Masks are now obligatory on public transport and many companies and retailers require staff and clients to wear them too.

As lockdown started to be lifted on May 11th, many local authorities also distributed free washable masks.

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TRAVEL NEWS

Paxlovid, tests and isolation: Covid care for tourists in France

With travel opening up, many people are planning trips to France over the next few months, but the Covid pandemic has not gone away. Here are your questions answered on testing, isolation and medical treatment if you do fall sick while on holiday.

Paxlovid, tests and isolation: Covid care for tourists in France

Travel rules

Covid-related travel rules have mostly been relaxed now but you will still need to show proof of being fully vaccinated at the French border. If you are not vaccinated you will need to show a negative Covid test – find the full breakdown of the rules HERE.

Testing

Once in France if you develop symptoms or you have been in contact with someone who has tested positive you will need to get a Covid test.

The good news is that testing is widely available in France, both for residents and tourists.

The easiest way to get a test is head to a pharmacy, most of which offer the rapid-result antigen test on a walk-in basis Tests are available to everyone who wants one, there is no need to fulfill any set criteria.

For full details on how to get a test, and some handy French vocab, click HERE.

The difference for tourists is that you will have to pay for your test, while residents get their costs reimbursed by the French state health system.

In the pharmacy you may be asked for your carte vitale – this is the health card that residents use to claim refunds. As a tourist you won’t have the card – you can still get the test, you will just need to pay for it. Costs vary between pharmacies but are capped at €22 for an antigen test or €54 for a PCR test.

Isolation

If your test is positive you are legally required to isolate, but how long your isolation period is depends on the your vaccination stats – full details HERE.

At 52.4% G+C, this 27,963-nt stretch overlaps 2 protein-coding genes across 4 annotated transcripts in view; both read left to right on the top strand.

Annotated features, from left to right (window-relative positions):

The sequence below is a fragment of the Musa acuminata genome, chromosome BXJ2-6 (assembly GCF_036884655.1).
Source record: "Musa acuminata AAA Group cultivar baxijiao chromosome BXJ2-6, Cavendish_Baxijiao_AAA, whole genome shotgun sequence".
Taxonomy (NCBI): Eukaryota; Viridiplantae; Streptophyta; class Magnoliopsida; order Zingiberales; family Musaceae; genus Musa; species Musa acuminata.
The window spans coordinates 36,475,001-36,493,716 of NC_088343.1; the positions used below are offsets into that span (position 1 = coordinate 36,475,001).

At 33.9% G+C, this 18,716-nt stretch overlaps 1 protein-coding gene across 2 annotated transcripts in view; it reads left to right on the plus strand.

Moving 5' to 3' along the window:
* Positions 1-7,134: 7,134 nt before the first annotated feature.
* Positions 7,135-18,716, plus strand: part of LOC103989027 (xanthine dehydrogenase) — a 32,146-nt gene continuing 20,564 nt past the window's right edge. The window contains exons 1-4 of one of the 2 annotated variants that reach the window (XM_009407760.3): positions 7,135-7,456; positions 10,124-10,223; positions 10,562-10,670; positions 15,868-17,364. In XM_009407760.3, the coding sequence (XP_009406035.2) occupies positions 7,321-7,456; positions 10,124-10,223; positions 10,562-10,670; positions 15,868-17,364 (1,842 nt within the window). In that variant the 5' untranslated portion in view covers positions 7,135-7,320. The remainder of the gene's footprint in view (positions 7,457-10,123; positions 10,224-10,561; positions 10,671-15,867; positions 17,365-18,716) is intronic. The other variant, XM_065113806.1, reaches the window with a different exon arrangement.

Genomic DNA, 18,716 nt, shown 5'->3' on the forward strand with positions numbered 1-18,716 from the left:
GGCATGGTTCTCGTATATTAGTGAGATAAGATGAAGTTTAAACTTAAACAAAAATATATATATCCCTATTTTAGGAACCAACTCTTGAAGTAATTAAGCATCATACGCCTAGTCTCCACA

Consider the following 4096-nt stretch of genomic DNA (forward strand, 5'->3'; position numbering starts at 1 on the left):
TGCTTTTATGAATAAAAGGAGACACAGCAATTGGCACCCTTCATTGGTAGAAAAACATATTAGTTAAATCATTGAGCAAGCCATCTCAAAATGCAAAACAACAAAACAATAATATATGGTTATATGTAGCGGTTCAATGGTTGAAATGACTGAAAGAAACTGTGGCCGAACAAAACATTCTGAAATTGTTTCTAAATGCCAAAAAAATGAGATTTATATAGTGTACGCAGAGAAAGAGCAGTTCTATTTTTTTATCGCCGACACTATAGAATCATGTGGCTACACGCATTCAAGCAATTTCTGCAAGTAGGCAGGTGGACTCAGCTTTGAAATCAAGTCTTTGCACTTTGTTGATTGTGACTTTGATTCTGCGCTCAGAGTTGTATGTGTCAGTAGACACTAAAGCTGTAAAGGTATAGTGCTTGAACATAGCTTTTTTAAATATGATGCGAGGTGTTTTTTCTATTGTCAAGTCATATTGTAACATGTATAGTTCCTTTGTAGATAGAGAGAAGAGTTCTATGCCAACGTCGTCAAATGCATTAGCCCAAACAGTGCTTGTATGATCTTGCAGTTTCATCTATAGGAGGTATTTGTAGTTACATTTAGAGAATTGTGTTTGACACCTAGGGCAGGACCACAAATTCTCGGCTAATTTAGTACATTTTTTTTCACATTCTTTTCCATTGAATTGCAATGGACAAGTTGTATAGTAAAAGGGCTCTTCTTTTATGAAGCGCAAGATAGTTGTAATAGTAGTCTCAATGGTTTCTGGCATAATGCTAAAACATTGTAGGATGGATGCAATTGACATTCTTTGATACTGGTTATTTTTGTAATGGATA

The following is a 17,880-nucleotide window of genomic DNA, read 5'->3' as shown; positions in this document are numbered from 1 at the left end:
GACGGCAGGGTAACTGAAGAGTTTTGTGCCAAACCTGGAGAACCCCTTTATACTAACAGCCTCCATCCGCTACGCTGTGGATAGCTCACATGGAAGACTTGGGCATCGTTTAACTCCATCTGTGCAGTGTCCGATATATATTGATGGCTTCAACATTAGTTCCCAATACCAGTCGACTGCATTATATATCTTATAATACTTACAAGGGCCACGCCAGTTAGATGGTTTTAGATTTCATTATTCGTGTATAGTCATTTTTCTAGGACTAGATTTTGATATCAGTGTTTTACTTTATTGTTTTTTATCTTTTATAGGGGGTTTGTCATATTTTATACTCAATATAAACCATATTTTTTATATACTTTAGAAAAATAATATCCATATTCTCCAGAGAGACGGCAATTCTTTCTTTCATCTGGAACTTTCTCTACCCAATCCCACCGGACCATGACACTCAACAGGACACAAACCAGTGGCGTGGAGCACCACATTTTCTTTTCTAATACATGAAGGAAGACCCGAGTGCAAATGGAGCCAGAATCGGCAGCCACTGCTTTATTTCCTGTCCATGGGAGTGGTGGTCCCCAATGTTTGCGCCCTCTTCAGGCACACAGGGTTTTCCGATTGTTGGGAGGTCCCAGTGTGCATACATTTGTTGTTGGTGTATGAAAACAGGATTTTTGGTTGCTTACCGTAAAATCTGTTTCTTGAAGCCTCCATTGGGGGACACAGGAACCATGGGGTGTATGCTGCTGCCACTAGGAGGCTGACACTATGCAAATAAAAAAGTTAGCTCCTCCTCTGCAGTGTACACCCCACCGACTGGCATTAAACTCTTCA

Treatment

For most fully-vaccinated people without underlying health conditions the symptoms of Covid are fairly mild, but if you do become ill, here’s how to access medical help while in France.

Pharmacy – one of the first things you will notice about France is that pharmacies are everywhere, just look out for the green cross. As well as selling over-the-counter medication, pharmacies all have at least one fully-qualified pharmacist on the staff who can offer medical advice. 

Take advantage of pharmacists – they train for at least six years so they’re very knowledgeable and they’re easy to access by simply walking into the shop. In tourist areas it’s likely that they will speak English. Pharmacists can also signpost you to a nearby doctor if you need extra help.

Doctors – if you need to see a doctor, look out for a médecin généraliste (a GP or family doctor). There is no need to be registered with a doctor, simply call up and ask for an appointment if you need one. If you have a smartphone you can use the medical app Doctolib to find a généraliste in your area who speaks English. You will need to pay for your consultation – €25 is the standard charge and you pay the doctor directly using either cash or a debit card.

You may be able to claim back the cost later on your own health/travel insurance depending on the policy.

Ambulance – if you are very sick or have difficulty breathing you should call an ambulance – the number is 15. All non-residents are entitled to emergency treatment in France, whether or not you have insurance, but if you are admitted or have treatment you may need to pay later.

READ ALSO Emergency in France: Who to call and what to say

Paxlovid – several readers have asked whether the Covid treatment drug Paxlovid is available in France. It was licenced for use in February 2022 and is available on prescription from pharmacies, mainly for people with underlying health conditions or an impaired immune system. You can get a prescription from a medical practitioner.

The drug is reimbursed for French residents, but as a tourist you will have to pay.